Where IS Robin Hood? Where does he live and thrive now?
It sounds like a weird question: those born in the 12th Century aren’t expected to be around today. Yet he is alive, in the same way that Shakespeare’s plays, or Byron’s cantos, or Van Gogh’s paintings are still alive. Where is, therefore, Hood’s hood?
‘Place’ is a key element of Nottingham UNESCO City of Literature: geography is front and center in our name. We often point out it’s not entirely accurate: ‘Nottingham’ as a defined location is fuzzy at best: officially it’s the areas under the City Council, but that has its own eccentricities. Beeston, West Bridgford and Arnold all sit outside the city, while Clifton, Wollaton and Colwick sit within. There is an arbitrary feel to this, and to live in one of the County suburbs doesn’t mean an individual has less to do with the city than someone who lives within.
Another definition is what is known as the Nottingham Urban Area, which recognises a ‘Greater Nottingham’: anywhere which has contiguity with / faces towards, Nottingham is seen as part of this. That seems a happy compromise, and what we usually have in mind when we say ‘Nottingham.’
‘Place’ is therefore defining, describing not just a geographic reality, but the culture, history, accent, and other less-defined elements that drench that area. This blend of abstracts is what it is to be ‘Nottingham’, or any other place. If you live in a place, that will inevitably render a different response than from those who observe from elsewhere. To disentangle it and trace every distinct element would be impossible, and no two people have identical understandings.
Yet we can discern some distinctions, and to do that, where better to go than social media?
In an admittedly none-too-scientific experiment, we took to Twitter with two questions:
- People not from Nottingham, what, in three words or fewer, do you think of when you think of Nottingham?
- People not from Sheffield, what, in three words or fewer, do you think of when you think of Sheffield?
The Nottingham question received about 4,000 responses (and thus around 12,000) words. Nottingham Forest; Robin Hood; and The Sheriff of Nottingham topped the charts, but honorable memories must go the 37 year old Tunes advert, where nasal congestion renders a hapless commuter unable to pronounce the name of our city; and the surprisingly enduring urban myth that there are five (or 2, or 7, or 10) females to every male here, a common fallacy that has nonetheless kept the local stag night scene thriving.
The Sheffield questions garnered a staggering 5,583 responses, and thus about 15,000 submitted words. At one point ‘Sean Bean’, ‘The Full Monty’ and ‘Steel City’ were trending on UK Twitter, as amongst many variations this pattern of response emerged from the data. Of that 15,000, there were a grand total of three mentions of Robin Hood, about a fiftieth of the responses asking “Why is Sean Bean trending? Is he dead?”.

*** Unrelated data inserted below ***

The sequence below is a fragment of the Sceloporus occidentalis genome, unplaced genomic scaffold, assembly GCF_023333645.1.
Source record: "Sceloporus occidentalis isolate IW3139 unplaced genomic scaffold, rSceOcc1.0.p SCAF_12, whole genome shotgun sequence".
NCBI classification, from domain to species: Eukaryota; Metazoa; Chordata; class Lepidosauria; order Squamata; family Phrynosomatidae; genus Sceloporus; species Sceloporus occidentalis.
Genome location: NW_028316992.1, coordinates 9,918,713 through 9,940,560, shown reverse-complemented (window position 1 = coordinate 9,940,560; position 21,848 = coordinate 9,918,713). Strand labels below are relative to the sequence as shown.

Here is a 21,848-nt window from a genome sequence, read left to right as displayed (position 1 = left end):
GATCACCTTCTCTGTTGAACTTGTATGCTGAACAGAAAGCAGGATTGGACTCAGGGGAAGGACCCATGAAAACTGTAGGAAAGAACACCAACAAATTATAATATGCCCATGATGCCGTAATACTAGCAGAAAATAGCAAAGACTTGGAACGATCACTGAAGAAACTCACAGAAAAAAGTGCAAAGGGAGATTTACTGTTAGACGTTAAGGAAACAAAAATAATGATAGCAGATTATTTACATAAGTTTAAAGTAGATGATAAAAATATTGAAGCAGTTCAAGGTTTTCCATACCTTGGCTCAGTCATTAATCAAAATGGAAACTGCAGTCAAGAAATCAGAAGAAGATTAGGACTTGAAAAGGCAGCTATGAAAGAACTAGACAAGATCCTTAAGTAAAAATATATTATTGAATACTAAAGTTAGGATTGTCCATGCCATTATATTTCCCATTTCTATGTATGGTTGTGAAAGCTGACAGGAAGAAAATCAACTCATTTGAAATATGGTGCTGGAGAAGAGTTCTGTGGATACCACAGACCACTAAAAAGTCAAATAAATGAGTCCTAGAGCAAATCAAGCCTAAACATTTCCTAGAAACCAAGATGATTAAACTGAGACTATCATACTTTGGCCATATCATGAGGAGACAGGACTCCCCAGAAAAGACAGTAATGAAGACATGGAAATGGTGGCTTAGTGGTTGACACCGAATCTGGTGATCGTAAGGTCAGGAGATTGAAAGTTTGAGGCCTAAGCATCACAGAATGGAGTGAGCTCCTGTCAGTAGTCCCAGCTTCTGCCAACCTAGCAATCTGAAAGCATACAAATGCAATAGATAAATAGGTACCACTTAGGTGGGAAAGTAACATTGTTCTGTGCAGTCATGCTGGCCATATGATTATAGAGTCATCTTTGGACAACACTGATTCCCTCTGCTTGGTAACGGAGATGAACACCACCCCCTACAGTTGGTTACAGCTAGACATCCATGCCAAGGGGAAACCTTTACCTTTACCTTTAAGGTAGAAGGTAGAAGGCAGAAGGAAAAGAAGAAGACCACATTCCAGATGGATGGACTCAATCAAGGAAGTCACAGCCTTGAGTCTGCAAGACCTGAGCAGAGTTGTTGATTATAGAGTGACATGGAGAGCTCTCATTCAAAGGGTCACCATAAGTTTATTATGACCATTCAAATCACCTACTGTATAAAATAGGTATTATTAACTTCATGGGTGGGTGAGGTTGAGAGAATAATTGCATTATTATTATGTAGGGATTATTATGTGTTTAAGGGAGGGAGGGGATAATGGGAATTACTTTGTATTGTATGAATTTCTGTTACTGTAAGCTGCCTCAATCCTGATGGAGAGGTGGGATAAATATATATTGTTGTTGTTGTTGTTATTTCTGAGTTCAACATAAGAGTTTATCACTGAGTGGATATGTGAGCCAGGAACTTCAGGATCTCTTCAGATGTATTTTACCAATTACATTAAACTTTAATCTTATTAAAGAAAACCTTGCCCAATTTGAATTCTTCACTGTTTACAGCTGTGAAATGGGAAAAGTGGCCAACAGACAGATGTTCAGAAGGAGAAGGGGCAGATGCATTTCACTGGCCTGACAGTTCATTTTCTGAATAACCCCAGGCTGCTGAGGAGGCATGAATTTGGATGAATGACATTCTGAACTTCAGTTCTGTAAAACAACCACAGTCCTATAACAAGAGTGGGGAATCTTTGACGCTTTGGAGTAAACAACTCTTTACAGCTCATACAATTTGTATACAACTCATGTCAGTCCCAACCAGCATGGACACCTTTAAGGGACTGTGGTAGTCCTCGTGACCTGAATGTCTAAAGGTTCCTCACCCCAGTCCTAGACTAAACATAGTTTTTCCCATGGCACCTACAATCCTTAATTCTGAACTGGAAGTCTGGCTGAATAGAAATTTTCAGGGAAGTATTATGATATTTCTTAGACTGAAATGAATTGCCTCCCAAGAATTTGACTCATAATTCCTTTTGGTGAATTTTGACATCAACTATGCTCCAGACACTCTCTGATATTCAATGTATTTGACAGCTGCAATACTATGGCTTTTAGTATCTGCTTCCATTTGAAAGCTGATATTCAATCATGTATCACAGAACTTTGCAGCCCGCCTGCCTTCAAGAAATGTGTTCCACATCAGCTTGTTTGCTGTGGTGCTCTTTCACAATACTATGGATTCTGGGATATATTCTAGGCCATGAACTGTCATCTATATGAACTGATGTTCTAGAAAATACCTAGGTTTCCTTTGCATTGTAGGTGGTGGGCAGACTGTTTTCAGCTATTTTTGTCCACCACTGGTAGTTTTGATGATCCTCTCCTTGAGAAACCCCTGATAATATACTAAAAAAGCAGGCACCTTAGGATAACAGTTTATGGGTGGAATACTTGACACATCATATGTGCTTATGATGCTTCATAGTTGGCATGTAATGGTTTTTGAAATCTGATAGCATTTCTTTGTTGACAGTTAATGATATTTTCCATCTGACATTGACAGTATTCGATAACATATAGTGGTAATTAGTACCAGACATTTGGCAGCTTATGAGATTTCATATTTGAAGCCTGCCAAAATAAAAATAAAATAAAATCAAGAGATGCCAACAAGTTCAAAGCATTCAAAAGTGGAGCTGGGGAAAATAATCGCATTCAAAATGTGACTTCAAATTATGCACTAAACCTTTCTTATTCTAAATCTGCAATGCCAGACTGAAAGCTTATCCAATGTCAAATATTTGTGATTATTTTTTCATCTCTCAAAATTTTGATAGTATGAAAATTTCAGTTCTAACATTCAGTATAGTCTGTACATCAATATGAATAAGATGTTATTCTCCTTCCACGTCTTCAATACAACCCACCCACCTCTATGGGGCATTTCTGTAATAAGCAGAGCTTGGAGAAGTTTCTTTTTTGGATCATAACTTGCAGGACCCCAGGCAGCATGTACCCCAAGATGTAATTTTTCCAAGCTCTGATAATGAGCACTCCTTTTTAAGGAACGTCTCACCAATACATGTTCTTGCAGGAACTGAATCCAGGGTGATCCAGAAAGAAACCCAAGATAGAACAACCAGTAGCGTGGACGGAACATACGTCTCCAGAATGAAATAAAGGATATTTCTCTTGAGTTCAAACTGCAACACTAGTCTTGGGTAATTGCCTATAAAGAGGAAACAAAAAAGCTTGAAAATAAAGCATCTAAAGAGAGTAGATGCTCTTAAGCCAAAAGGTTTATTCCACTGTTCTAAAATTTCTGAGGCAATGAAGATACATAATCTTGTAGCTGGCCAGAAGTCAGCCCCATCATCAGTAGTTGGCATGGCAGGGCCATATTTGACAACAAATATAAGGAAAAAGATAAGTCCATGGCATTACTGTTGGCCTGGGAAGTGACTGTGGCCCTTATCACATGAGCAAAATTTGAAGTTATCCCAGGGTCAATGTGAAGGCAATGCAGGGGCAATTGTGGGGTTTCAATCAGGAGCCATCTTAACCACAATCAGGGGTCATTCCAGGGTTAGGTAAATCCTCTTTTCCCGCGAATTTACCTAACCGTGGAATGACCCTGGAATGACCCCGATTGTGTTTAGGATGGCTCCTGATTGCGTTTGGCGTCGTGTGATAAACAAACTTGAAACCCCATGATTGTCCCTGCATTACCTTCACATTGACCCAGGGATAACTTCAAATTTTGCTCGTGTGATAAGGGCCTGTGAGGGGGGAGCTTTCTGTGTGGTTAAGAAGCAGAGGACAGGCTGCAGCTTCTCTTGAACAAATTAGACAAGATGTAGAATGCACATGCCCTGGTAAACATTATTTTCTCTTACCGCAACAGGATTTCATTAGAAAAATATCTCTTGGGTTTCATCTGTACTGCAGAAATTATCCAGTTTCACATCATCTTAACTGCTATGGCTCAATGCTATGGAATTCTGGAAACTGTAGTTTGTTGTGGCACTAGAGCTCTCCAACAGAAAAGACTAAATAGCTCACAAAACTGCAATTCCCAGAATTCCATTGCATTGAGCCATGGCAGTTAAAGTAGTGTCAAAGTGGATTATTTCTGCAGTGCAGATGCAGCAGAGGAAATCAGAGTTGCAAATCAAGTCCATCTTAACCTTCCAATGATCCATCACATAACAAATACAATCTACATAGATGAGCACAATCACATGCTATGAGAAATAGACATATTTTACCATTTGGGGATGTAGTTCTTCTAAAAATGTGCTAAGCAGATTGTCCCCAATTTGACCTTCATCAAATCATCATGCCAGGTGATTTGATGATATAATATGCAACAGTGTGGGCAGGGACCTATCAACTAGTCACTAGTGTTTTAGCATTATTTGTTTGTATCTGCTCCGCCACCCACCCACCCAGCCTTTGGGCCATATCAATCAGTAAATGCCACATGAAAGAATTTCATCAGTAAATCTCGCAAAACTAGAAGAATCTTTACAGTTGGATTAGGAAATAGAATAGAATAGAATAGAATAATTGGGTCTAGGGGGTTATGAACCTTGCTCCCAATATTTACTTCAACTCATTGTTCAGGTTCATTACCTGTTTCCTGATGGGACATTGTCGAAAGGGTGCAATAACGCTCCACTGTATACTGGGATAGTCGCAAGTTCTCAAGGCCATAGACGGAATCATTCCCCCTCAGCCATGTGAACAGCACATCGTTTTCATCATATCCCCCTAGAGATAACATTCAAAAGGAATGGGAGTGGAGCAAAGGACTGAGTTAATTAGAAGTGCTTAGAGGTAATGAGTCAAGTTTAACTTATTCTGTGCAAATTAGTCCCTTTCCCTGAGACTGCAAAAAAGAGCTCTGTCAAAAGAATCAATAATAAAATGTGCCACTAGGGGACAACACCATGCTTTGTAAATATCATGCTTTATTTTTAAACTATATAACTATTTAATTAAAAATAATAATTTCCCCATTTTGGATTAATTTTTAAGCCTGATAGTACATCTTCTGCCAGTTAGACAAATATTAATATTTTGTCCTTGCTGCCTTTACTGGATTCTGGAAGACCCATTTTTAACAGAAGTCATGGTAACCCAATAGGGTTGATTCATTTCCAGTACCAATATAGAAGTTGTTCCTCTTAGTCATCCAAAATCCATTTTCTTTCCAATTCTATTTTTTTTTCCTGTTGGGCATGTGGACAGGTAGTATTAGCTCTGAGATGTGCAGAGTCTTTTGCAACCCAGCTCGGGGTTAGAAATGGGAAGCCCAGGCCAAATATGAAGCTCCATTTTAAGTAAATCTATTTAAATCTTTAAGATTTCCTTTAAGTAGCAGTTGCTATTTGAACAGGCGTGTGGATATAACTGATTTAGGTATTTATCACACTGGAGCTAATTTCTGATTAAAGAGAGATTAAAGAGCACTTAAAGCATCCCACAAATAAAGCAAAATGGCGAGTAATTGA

The debate over the actuality of ‘Robin Hood’ as a definitive person is something that will never be resolved, as it’s clear he isn’t a single person, rather a mashing up of several identifiable individuals in the historic record, sprinkled with a thick green dusting of pagan Green Man imagery, and topped with a thick scoop of contemporary mores.
We imagine him not as a character locked in time, like we do William the Conqueror or Anne of Cleaves, but as an essence of a human quality embodied into an individual.
We imagine him not as a character locked in time, like we do William the Conqueror or Anne of Cleaves, but as an essence of a human quality embodied into an individual. It’s what has given him such durability and such flexibility. What other character could be a hero to politicians on the US Right (who have cited Hood as rebelling against their nemesis: Big Government and his taxes) to the Left, where the name was appropriated for a tax on financial transactions: a rebrand from the much less evocative ‘Tobin Tax’.
‘Ownership’ of such a myth is therefore much more complex than reducing it to a vague physical presence. Robin of Loxley may have some part in the development of the story of Robin Hood. But the idea he was the sole actor in what we know as ‘Robin Hood’ is fallacious and reductive. He is everywhere, and belongs to everyone. Yet when it comes to how the myth plays out in culture, his association with Nottingham and Nottinghamshire is enduring. The once-vast Sherwood Forest, which once bustled with ancient oak around the City, was his home. The Castle, occupied by the unsavory Sheriff, his home. When people think of Nottingham, they think of Robin. He is felt here, in the long history of radicalism, in the plucky underdog fighting against tyranny. Like Ned Ludd, his fellow legendary character, Robin is cut from the same anti-authoritarian, pro-egalitarian cloth. He is a part of that tapestry of Nottingham’s rebel history: from Cheese Riots, to Civil War, to Civil Rights. More metaphor than man, a noble rebelliousness many towns or cities might see as representative of their own heritage, but nonetheless inseparable from Nottingham’s cultural DNA.
We’d like to thank everyone involved with our recent Robin Hood April Fools project. Especially the Sheffield Tourist Board for putting up with our semi-slanderous social media jokes that claim caves are better than hills (they are). Thank you also to the team at the National Justice Museum for letting us take photos of Jarvis Cocker becoming a Nottingham citizen and finally to Robin Hood (under his contemporary alias, Tim Pollard) himself for his brilliant contributions.